“The impact of these tensions is seen in the growing number of compulsory company liquidations and creditors voluntary liquidations. In the three year period 2008 to 2010 Northern Ireland had over double the number of liquidations compared to the previous three years. There are suggestions that some companies which could survive given the right financial support are failing for lack of the necessary finance from the banking sector and are being forced into administration.”
At round table conversations, senior figures in the business community have asked the banks for evidence that funds to allow more lending are available. Minister of Finance, Sammy Wilson, has hosted talks to try to understand and ease the problems.
Joanne Stuart has monitored the discussions. “Early in 2010, in a response to the negative feedback about the lack of lending to business by banks, six of the largest banks in the UK under the aegis of the British Bankers Association (BBA) set up a Taskforce and published their report, ‘Supporting UK Business’ in October. The report set out 17 actions which the banks committed to implementing. These included an Independent Appeals Process, bank lending data, Better Business Finance Outreach programme and a quarterly independent SME survey.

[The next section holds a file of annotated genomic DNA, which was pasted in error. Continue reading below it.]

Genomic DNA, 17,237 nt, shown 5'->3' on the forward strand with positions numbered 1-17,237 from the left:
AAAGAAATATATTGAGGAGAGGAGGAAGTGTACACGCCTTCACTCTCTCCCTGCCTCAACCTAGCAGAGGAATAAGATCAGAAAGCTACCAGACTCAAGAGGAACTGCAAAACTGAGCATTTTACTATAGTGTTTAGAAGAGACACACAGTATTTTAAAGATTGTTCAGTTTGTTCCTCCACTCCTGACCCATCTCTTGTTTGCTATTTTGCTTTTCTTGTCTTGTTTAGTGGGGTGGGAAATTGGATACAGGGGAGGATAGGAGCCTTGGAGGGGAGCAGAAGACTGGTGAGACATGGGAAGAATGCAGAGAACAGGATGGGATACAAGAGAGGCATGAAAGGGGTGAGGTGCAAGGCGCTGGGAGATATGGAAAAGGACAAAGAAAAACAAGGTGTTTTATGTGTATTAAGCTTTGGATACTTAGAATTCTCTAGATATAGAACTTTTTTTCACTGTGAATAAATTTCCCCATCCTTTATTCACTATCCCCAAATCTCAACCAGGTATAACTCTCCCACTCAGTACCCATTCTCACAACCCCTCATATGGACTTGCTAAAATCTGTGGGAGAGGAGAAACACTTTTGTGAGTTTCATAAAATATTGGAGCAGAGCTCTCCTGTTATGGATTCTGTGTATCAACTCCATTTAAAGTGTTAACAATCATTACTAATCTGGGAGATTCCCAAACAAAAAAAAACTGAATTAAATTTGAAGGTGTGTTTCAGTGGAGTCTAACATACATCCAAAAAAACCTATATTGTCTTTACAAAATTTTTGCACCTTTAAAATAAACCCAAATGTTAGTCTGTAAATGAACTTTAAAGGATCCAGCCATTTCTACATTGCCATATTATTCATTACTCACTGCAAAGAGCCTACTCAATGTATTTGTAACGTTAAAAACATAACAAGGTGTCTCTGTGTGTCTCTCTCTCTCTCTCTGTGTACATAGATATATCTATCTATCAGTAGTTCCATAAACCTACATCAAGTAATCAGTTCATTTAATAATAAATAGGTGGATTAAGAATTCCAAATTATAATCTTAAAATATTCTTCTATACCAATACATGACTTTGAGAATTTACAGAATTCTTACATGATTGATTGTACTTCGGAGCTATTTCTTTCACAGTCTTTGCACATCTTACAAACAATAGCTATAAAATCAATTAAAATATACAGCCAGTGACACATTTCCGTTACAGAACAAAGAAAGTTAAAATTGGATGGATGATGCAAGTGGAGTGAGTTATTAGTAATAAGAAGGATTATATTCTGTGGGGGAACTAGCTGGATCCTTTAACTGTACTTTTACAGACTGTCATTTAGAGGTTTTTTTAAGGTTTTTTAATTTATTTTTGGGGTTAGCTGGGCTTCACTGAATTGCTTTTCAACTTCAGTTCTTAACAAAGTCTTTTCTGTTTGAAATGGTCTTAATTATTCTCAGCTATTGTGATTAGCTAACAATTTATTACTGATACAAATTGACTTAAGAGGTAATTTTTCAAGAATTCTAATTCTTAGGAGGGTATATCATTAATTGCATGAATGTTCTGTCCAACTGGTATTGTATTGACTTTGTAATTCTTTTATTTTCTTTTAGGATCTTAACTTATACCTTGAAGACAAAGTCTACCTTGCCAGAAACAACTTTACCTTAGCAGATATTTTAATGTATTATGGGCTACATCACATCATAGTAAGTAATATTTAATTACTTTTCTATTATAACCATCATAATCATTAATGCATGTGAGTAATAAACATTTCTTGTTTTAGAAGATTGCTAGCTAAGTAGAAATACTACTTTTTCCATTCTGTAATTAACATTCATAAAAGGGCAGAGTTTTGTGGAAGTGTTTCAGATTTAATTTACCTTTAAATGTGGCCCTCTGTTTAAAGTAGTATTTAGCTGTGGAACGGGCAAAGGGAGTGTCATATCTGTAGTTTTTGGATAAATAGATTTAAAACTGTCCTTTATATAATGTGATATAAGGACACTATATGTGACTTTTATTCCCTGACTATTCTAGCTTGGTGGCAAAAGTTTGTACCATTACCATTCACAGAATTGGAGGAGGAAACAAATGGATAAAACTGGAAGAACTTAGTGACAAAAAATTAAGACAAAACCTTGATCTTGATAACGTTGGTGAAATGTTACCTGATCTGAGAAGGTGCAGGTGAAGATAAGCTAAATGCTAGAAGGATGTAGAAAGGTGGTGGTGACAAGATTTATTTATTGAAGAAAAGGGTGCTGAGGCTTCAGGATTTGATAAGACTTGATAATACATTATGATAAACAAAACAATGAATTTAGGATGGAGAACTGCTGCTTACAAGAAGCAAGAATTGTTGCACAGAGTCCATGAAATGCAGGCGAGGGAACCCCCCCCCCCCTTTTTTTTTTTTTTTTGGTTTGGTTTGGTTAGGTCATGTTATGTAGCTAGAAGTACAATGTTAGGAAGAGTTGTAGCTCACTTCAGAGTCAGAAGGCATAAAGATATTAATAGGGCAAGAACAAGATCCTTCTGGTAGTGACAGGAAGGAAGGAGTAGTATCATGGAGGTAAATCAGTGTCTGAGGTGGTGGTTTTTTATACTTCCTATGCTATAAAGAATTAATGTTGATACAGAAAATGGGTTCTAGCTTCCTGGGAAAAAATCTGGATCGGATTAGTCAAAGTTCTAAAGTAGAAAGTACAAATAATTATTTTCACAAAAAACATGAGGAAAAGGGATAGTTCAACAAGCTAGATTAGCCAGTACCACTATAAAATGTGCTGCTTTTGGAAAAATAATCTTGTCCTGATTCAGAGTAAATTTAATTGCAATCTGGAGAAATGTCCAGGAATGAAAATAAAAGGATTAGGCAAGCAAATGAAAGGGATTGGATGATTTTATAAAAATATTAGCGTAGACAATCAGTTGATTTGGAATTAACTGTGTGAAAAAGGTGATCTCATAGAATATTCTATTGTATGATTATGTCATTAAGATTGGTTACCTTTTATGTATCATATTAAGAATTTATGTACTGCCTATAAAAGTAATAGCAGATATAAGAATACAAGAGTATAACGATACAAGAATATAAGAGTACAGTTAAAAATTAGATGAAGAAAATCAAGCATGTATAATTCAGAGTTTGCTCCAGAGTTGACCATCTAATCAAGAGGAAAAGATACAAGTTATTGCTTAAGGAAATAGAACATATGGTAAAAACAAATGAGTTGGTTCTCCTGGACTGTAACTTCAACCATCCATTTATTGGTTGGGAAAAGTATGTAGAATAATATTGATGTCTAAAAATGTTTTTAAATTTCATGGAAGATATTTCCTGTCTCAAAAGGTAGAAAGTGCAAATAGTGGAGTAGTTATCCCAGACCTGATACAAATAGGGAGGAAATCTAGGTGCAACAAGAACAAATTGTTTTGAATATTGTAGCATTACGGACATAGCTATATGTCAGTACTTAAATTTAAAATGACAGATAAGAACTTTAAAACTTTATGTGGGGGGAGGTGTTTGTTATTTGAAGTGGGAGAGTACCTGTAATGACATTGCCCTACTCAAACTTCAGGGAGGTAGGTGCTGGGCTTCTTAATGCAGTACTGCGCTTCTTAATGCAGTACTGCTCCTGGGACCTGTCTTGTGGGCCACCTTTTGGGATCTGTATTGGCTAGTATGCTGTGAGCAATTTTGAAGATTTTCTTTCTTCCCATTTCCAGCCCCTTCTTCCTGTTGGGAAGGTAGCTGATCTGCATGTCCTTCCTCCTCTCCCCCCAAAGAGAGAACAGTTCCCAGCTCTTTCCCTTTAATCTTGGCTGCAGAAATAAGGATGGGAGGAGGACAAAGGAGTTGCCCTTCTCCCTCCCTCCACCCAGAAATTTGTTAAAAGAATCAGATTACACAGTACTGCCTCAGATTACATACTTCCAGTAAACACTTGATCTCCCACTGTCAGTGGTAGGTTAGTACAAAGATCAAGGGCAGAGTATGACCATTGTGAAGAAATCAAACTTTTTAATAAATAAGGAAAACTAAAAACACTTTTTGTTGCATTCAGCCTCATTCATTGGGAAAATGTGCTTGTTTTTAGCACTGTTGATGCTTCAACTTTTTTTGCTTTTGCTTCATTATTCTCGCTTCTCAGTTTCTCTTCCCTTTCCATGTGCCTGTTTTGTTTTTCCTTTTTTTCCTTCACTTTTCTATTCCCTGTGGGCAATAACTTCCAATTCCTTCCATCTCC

“Locally, these actions would go some way to provide confidence to businesses in their dealings with the banks. Ten months on and there is little evidence of real progress on the implementation of the actions locally,” she said.
Despite requests, through the BBA, for the publication of evidence, little information has been published. The local banks are reluctant to answer questions to illustrate quantitatively whether or where there are major funding shortfalls.
Sammy Wilson has taken an active part in direct contact with the BBA as well as the Treasury. His Department offered a Northern Ireland input to the consultative paper on ‘Financing a Private Sector Recovery.’